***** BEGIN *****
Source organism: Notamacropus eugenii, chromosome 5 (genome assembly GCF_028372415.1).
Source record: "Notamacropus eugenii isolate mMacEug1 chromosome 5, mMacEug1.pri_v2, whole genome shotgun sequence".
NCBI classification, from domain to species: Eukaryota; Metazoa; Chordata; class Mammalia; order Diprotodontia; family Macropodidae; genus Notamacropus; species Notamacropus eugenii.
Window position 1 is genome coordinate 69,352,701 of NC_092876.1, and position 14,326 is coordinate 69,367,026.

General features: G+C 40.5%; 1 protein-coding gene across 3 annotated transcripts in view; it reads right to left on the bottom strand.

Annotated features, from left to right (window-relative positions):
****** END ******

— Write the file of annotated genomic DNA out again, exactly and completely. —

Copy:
Source organism: Notamacropus eugenii, chromosome 5 (genome assembly GCF_028372415.1).
Source record: "Notamacropus eugenii isolate mMacEug1 chromosome 5, mMacEug1.pri_v2, whole genome shotgun sequence".
NCBI classification, from domain to species: Eukaryota; Metazoa; Chordata; class Mammalia; order Diprotodontia; family Macropodidae; genus Notamacropus; species Notamacropus eugenii.
Window position 1 is genome coordinate 69,352,701 of NC_092876.1, and position 14,326 is coordinate 69,367,026.

General features: G+C 40.5%; 1 protein-coding gene across 3 annotated transcripts in view; it reads right to left on the bottom strand.

Annotated features, from left to right (window-relative positions):